Improving Justice Through Collaboration and Cooperation

The Source
By: Guest contributor, Mon Jun 27 2022

Author: Guest contributor

Ernesto Savona, an editor of the SpringerBriefs in International and Comparative Criminology and an editor of the volume the Evolution of Illicit Flows, discusses how working together transparently and with the spirit of supporting the most vulnerable is the key for the improving social justice on a global scale.

Tell us about the nature of your work

My work develops through the following tasks: 1) Managing and representing a University Research Centre; 2) Attending conferences upon invitation; 3) Tutoring young researchers in preparing research proposals; 4) Mentoring senior researchers in their career development, 5) Doing research and 6) Publishing. Organized crime and economic crime are the two main areas of my work   

What do you think is the most productive way that researchers can engage policymakers? What has your experience been with policy engagement?

From the beginning of my career I have worked together with national and international policymakers. Many of them were representatives of international or regional organisations such as United Nations, Council of Europe, World Economic Forum, European Commission and European Parliament. I have found in each of these environments great attention and collaboration in discussing solutions to those problems that my research and Transcrime research have pointed out. In order to reinforce this cooperation, it is important to speak the same simple language, allowing the two sides to interact reciprocally. It is also important that researchers show the results of their research, when based on evidence approach, and policy makers search for concrete solutions.   

What does public engagement look like in your field and how important do you think it is for researchers to make a societal impact with their work?

Public engagement in the area of criminology means working together with policy makers and practitioners on policy solutions and police activities. Both oriented toward crime reduction and protection of victims. This engagement works better when researchers, policy makers and practitioners sign Memoranda of Understanding. They contain exchange of data that help researchers to develop their research and analyses, that help policy makers to find solutions to crime problems and police to better investigate authors and victims’ profile to understand their modus operandi. This engagement brings to societal impact of research.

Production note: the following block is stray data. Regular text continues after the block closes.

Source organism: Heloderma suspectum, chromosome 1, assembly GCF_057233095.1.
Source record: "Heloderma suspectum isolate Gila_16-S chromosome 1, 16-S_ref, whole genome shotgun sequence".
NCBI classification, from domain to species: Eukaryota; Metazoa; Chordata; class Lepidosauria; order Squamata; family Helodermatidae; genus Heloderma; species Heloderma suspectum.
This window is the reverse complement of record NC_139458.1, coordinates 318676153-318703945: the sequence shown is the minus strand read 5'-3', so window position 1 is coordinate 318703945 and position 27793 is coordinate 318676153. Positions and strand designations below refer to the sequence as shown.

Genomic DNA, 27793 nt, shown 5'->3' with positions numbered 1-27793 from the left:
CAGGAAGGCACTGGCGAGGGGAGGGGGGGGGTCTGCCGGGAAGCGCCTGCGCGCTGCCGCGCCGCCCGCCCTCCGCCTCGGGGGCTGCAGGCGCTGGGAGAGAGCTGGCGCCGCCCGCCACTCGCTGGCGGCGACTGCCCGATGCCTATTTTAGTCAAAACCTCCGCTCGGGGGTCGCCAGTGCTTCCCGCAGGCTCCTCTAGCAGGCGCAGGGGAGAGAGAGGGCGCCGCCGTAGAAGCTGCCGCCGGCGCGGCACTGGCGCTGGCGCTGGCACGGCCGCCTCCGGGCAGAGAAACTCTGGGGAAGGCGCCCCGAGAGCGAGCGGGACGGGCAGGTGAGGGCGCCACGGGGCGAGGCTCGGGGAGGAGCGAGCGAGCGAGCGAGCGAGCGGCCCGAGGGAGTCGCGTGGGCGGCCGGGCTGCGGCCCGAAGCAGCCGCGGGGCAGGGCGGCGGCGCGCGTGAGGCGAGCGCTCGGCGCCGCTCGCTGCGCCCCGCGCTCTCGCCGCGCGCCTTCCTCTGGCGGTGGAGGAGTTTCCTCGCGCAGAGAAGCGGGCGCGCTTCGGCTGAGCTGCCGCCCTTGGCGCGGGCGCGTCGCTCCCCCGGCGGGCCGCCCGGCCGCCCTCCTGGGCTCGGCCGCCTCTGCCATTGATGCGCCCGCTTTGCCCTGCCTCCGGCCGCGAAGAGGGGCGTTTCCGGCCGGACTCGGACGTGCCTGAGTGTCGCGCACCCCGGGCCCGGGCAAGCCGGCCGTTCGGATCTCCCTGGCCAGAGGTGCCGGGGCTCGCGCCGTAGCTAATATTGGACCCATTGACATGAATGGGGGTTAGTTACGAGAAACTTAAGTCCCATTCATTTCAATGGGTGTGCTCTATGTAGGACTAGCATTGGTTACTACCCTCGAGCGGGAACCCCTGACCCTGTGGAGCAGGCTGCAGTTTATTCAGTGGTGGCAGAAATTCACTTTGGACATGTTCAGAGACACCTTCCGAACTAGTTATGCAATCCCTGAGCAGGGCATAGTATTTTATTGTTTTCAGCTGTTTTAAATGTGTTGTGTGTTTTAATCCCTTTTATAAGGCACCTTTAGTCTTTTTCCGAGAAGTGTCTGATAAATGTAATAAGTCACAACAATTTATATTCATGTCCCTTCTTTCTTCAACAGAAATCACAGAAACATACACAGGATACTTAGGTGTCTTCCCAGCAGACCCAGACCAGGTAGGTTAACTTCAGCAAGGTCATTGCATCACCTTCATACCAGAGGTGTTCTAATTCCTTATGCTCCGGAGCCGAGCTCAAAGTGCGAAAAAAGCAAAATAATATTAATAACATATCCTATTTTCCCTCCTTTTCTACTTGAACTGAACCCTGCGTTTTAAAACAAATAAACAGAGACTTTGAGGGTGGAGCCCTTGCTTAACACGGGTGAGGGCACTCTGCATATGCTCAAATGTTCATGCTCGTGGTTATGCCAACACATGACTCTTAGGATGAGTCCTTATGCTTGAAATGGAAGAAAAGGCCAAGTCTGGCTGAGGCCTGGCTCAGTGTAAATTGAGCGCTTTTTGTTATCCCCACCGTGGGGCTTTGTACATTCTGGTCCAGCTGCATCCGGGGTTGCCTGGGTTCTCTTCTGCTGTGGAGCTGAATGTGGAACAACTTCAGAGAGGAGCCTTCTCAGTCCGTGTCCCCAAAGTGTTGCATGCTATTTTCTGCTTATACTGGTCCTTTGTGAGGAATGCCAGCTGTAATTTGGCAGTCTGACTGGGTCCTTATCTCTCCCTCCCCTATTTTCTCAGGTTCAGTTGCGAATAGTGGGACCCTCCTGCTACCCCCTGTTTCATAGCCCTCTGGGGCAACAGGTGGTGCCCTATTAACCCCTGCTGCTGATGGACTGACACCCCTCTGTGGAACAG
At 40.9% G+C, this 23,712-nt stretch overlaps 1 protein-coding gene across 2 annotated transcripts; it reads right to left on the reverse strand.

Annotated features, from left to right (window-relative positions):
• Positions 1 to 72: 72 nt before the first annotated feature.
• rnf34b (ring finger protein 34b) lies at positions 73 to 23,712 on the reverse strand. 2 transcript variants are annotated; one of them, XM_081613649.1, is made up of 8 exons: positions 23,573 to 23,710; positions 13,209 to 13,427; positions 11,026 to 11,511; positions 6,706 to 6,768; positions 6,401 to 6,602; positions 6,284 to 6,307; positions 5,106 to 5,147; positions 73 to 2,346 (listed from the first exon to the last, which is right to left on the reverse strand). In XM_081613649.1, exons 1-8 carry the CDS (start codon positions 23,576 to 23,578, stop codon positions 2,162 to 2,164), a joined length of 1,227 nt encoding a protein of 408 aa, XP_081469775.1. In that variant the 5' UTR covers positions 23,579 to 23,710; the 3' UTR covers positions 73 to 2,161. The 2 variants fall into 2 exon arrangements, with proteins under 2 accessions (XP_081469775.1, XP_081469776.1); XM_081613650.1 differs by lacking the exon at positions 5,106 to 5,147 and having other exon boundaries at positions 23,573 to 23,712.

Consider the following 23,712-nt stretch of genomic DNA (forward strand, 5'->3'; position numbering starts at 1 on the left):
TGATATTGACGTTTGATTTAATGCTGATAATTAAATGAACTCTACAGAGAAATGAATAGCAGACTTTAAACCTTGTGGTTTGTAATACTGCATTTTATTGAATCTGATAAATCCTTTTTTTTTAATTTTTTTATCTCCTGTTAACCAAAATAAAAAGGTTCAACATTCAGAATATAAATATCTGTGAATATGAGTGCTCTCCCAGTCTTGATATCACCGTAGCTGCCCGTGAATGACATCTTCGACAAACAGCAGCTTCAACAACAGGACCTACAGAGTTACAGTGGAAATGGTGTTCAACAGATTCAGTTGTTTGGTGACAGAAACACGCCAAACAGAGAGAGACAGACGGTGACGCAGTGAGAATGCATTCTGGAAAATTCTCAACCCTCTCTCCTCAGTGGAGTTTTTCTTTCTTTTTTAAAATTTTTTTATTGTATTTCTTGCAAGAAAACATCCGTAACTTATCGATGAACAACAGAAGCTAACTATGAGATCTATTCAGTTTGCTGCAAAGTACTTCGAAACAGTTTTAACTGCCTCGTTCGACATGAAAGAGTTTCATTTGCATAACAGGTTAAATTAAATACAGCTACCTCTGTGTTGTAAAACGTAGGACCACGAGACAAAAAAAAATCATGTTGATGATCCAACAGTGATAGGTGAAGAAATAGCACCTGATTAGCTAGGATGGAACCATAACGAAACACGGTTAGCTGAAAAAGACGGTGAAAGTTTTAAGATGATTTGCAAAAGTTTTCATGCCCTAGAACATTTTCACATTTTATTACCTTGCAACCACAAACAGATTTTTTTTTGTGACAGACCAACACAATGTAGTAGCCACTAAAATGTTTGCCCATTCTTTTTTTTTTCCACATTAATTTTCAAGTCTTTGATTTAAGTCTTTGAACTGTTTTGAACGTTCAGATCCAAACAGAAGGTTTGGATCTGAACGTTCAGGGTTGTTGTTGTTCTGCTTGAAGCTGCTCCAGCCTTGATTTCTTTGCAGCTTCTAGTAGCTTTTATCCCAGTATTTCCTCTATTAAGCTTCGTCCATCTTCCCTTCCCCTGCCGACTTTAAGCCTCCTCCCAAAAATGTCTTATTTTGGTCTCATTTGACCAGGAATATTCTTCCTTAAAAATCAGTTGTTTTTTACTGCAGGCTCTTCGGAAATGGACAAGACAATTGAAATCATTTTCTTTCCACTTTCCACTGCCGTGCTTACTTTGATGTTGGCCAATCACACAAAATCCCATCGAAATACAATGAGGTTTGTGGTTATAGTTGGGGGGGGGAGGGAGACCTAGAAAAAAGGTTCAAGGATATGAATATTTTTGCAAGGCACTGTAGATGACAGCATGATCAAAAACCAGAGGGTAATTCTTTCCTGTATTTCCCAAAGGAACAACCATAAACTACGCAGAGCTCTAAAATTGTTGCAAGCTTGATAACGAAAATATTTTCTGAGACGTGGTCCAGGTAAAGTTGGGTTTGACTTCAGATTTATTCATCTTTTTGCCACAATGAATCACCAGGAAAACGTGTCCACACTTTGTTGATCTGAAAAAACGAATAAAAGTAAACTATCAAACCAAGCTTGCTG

The virtuous circle starts from good data, continues with good analyses and ends with innovative methods of investigation. The challenge for researchers is transferring results of their research in policies and police actions.

What progress would you like to see next towards justice, victims' rights, and/or International Criminal Justice?

Progress means, in terms of outcome, less crime and less consequences from crime. In terms of outputs, it means more cooperation in the area of police and judicial cooperation. Therefore, building Police and Judicial capacities in the most vulnerable countries should be a priority for the most developed ones. We should be aware of the vicious circle of crime and underdevelopment, and of how these two factors influence each other. Actions directed toward the reduction of crime should go together with actions aimed to increase the economic and social development of the most vulnerable areas of the world and should be accompanied by actions directed to build capacities in the area of criminal justice. 

Read more from our authors and browse the collection on International Justice.

About the author
Ernesto_Savona © Springer Nature 2022

Ernesto U. Savona is Professor of Criminology and Director of TRANSCRIME, Joint Research Centre on Transnational Crime of the Università Cattolica in Milan. He is also Professor of Methodology of Criminological Research at the University of Palermo. From 2003 he is the Editor in Chief of the European Journal on Criminal Policy and Research, an international refereed Journal published by Springer. He has been consultant to the United Nations, Council of Europe, the European Union, the Australian Government. He was also nominated President of the European Society of Criminology for the years 2003/2004. In June 2011 he was appointed Chair for the term 2011-2012 of the Global Agenda Council on Organized Crime of the World Economic Forum. He is today member of the EU Commission experts group on ‘Policy needs for data on crime & criminal justice. 


Author: Guest contributor

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